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      GameDev.net and CRC Press have teamed up to bring a free ebook of content curated from top titles published by CRC Press. The freebook, Practices of Game Design & Indie Game Marketing, includes chapters from The Art of Game Design: A Book of Lenses, A Practical Guide to Indie Game Marketing, and An Architectural Approach to Level Design. The GameDev.net FreeBook is relevant to game designers, developers, and those interested in learning more about the challenges in game development. We know game development can be a tough discipline and business, so we picked several chapters from CRC Press titles that we thought would be of interest to you, the GameDev.net audience, in your journey to design, develop, and market your next game. The free ebook is available through CRC Press by clicking here. The Curated Books The Art of Game Design: A Book of Lenses, Second Edition, by Jesse Schell Presents 100+ sets of questions, or different lenses, for viewing a game’s design, encompassing diverse fields such as psychology, architecture, music, film, software engineering, theme park design, mathematics, anthropology, and more. Written by one of the world's top game designers, this book describes the deepest and most fundamental principles of game design, demonstrating how tactics used in board, card, and athletic games also work in video games. It provides practical instruction on creating world-class games that will be played again and again. View it here. A Practical Guide to Indie Game Marketing, by Joel Dreskin Marketing is an essential but too frequently overlooked or minimized component of the release plan for indie games. A Practical Guide to Indie Game Marketing provides you with the tools needed to build visibility and sell your indie games. With special focus on those developers with small budgets and limited staff and resources, this book is packed with tangible recommendations and techniques that you can put to use immediately. As a seasoned professional of the indie game arena, author Joel Dreskin gives you insight into practical, real-world experiences of marketing numerous successful games and also provides stories of the failures. View it here. An Architectural Approach to Level Design This is one of the first books to integrate architectural and spatial design theory with the field of level design. The book presents architectural techniques and theories for level designers to use in their own work. It connects architecture and level design in different ways that address the practical elements of how designers construct space and the experiential elements of how and why humans interact with this space. Throughout the text, readers learn skills for spatial layout, evoking emotion through gamespaces, and creating better levels through architectural theory. View it here. Learn more and download the ebook by clicking here. Did you know? GameDev.net and CRC Press also recently teamed up to bring GDNet+ Members up to a 20% discount on all CRC Press books. Learn more about this and other benefits here.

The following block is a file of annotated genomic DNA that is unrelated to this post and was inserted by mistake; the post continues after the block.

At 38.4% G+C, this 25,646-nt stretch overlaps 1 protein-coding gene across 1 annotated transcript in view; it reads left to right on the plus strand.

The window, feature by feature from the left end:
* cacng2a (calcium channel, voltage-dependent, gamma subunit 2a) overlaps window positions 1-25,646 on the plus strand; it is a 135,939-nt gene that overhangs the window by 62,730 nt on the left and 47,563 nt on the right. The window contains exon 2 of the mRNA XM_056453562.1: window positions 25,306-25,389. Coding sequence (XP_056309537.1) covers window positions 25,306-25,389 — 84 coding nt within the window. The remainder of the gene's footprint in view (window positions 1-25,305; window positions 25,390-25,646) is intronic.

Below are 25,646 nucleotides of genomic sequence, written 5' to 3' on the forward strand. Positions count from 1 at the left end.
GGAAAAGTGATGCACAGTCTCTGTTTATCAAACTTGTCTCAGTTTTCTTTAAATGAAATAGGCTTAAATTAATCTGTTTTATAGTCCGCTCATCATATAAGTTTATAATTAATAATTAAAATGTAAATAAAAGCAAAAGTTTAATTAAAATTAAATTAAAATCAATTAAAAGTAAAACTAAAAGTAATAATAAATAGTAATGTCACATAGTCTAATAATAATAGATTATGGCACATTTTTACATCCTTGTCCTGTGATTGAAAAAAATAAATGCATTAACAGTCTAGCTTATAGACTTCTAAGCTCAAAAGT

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Zanman777

Please tell me there's a way to set line width in SDL

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I can't find a way to set a line width for the SDL_RenderDrawLine function, but I can't believe there's no way to set it. That's just... basic. Is there really no way to do so? Are the lines always 1 pixel wide, or what?

 

EDIT: Found an extension library (SDL_GFX) that provides that feature. It's wierd native SDL doesn't have that, though...

Edited by Zanman777
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Hardware doesn't support it since nobody seriously uses lines outside of debug uses and hence don't need width so OpenGL and D3D contexts can't support it. It can only be done with slow software rendering or with non-trivial triangularization or very specialized shader effects. This is likely why SDL doesn't support it. SDL_gfx is a software rasterizer.
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My purpose was to draw buttons' borders. There is no way to specify the SDL_Rect border width, so I was trying the line approach. How can I draw a customisable button border, then?

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If you're using a image for the button, the border can be included in the image.

 

If not, I guess you can draw a bigger (filled) rectangle first, and then the button rectangle after? When the button rectangle overwrites the larger, you'll just be left with what looks like a border. This might be very wasteful, especially if you have many or large buttons.

Another option could be to draw 4 (filled) rectangles around the button's rectangle.

 

Just some suggestions off the top of my head, maybe they can help you achieve what you want.

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